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An investigation for alkaloids in Charpentiera obovata Gaud
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|Title:||An investigation for alkaloids in Charpentiera obovata Gaud|
|Authors:||Pattabhiraman, Tammanur Ramachandra|
|Abstract:||The genus Charpentiera belongs to the plant family Amaranthaceae and is endemic to the Hawaiian Islands. The Hawaiian name of the several members of the genus is papala. An investigation for alkaloids in the species Charpentiera obovata Gaud. was undertaken for several reasons. There is a reference to the general use of various species of this family against skin diseases. This is an example of the general phenomenon that physiological activity is frequently linked to the presence of alkaloids. Secondly, no structural work has been reported in the literature on alkaloids from the plant family Amaranthaceae. Thirdly, the plant family Amaranthaceae is one of several families referred to as the Centrospermae plants. A common characteristic of eight of these families is the unusual occurrence of nitrogenous pigments called betacyanins, structurally different from the other well-known class of pigments, anthocyanins. It was therefore felt that an investigation of the alkaloidal constituents of the species Charpentiera obovata might show whether a structural relationship exists between the alkaloids and the betacyanins. Surprisingly, only one alkaloid could be isolated, and that in a very small yield of ca. 0.0005%, by solvent extraction and column chromatography. The alkaloid crystallized as pale yellow needles from an ethanol-acetone-hexane mixture, but could be sublimed to a white feathery substance, m.p. 220-221°. The molecular formula of C15H10N2O2 was supported by combustion analysis and by mass spectrum. The compound possesses one methoxyl group, one olefinic proton and six aromatic protons as shown by proton magnetic resonance spectrum. This information coupled with the ultraviolet spectrum in methanol sufficed to suggest that the alkaloid was probably 4-methoxycanthin-6-one, the structure of which is shown below. Final confirmation was provided by a synthesis of 4-methoxycanthin-6-one along lines described previously and by comparison of ultraviolet and infrared spectra and of Rf-values (thin-layer chromatogram) and by mixed melting point determination which showed no depression. This is the first instance that this alkaloid, 4-methoxycanthin- 6-one has been isolated from natural sources. The significance of this finding to chemotaxonomic study is discussed. Infrared spectra of some of the synthetic intermediates, e.g. harman, benzalharman, β-carboline-l-carboxylic acid, 4-hydroxycanthin- 6-one have been determined.|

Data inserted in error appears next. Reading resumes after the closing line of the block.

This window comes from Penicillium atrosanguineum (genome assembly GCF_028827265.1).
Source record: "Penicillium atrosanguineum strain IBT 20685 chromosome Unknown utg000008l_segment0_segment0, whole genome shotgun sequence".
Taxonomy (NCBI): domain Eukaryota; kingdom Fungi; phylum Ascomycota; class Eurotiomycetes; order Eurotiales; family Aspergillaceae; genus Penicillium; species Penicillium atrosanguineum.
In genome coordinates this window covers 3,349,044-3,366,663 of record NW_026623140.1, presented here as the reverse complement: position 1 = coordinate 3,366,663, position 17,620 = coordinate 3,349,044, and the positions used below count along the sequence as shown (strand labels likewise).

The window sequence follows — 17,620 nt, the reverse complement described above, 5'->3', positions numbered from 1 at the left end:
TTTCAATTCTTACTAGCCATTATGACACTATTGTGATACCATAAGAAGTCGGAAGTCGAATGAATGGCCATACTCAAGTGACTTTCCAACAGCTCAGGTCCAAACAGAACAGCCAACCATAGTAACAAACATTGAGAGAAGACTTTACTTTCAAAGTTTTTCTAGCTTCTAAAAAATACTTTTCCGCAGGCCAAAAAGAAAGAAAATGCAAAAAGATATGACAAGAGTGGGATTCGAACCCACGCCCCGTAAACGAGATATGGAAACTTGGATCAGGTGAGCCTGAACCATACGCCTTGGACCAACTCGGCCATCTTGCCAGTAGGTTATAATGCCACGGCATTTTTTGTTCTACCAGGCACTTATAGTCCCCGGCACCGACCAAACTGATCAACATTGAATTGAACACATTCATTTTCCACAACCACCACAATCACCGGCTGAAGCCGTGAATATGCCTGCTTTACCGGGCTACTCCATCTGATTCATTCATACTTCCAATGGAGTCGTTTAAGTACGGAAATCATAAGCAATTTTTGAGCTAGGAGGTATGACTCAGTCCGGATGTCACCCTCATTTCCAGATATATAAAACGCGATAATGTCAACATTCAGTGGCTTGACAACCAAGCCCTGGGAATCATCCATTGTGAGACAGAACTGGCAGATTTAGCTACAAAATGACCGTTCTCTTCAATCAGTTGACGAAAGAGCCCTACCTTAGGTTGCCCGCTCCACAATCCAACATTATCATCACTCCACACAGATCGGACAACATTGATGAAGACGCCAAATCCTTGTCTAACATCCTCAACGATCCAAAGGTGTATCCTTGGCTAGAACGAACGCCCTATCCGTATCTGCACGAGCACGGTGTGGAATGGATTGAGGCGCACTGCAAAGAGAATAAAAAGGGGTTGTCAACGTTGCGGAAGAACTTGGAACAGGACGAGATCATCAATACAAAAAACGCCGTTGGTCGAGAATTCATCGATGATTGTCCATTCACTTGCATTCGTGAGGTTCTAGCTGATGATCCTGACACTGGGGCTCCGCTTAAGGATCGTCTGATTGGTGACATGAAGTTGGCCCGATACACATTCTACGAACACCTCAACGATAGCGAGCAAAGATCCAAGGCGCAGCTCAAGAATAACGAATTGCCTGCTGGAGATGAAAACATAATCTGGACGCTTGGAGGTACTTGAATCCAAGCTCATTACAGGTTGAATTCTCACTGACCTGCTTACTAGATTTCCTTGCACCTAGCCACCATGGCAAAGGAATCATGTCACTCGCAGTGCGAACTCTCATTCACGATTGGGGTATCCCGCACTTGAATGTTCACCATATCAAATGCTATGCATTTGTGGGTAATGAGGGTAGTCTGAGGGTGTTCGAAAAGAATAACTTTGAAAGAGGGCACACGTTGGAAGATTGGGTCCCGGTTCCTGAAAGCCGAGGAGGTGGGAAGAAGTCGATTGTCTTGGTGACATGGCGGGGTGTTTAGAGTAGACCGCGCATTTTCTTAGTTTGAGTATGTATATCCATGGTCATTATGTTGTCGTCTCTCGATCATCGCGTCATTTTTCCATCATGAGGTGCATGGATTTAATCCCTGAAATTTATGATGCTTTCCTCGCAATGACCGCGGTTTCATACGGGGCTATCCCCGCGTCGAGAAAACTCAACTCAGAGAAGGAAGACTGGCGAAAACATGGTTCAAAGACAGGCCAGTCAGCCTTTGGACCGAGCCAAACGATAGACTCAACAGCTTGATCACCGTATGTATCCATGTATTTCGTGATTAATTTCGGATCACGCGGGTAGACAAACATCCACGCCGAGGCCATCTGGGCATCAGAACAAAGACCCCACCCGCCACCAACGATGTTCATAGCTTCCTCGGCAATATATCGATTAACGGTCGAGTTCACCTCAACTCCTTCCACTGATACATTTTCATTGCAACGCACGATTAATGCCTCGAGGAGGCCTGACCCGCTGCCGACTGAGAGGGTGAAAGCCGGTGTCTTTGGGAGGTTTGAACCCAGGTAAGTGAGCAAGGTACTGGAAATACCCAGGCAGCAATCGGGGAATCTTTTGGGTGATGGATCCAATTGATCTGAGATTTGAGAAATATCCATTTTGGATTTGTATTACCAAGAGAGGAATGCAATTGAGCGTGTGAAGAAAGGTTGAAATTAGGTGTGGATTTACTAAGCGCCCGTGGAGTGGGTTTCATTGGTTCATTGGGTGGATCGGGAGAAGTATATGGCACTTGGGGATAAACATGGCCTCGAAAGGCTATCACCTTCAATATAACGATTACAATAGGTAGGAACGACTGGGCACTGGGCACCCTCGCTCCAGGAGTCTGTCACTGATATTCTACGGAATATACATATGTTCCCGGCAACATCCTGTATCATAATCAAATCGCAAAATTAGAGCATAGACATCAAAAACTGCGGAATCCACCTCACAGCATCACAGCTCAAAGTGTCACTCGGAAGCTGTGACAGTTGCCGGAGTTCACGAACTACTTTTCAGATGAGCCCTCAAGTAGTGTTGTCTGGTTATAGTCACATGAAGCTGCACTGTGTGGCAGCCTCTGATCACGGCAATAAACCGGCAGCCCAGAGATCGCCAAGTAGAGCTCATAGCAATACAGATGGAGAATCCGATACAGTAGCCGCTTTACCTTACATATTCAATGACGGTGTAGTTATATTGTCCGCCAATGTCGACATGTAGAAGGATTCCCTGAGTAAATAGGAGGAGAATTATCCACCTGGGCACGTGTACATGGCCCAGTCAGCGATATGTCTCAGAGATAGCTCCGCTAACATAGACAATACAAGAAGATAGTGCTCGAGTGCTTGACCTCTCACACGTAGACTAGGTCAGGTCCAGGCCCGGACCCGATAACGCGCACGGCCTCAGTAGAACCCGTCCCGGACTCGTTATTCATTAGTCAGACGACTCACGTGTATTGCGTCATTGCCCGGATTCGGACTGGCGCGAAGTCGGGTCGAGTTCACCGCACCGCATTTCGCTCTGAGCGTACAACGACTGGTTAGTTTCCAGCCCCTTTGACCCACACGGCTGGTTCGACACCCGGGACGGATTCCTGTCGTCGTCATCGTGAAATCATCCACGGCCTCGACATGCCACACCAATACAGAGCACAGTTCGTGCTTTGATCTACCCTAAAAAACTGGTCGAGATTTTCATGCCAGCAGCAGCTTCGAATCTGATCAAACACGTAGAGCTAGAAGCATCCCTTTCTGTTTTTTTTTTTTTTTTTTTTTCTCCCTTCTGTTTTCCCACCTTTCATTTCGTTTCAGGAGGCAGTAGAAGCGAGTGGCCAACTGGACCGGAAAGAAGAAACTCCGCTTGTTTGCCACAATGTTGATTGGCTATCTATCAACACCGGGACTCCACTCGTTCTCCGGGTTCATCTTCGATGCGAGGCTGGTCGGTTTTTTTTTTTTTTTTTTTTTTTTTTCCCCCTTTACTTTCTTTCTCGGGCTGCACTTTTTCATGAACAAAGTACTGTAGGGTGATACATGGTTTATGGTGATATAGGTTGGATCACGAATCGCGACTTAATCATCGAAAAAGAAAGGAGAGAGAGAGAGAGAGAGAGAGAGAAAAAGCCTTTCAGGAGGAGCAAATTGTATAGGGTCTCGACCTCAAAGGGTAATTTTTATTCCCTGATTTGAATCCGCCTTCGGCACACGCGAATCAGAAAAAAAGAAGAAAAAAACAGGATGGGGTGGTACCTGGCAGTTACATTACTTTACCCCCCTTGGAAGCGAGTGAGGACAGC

Thesis (Ph. D.)--University of Hawaii, 1965.
Bibliography: leaves 51-55.
ii, 55 l illus
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|Appears in Collections:||Ph.D. - Chemistry|
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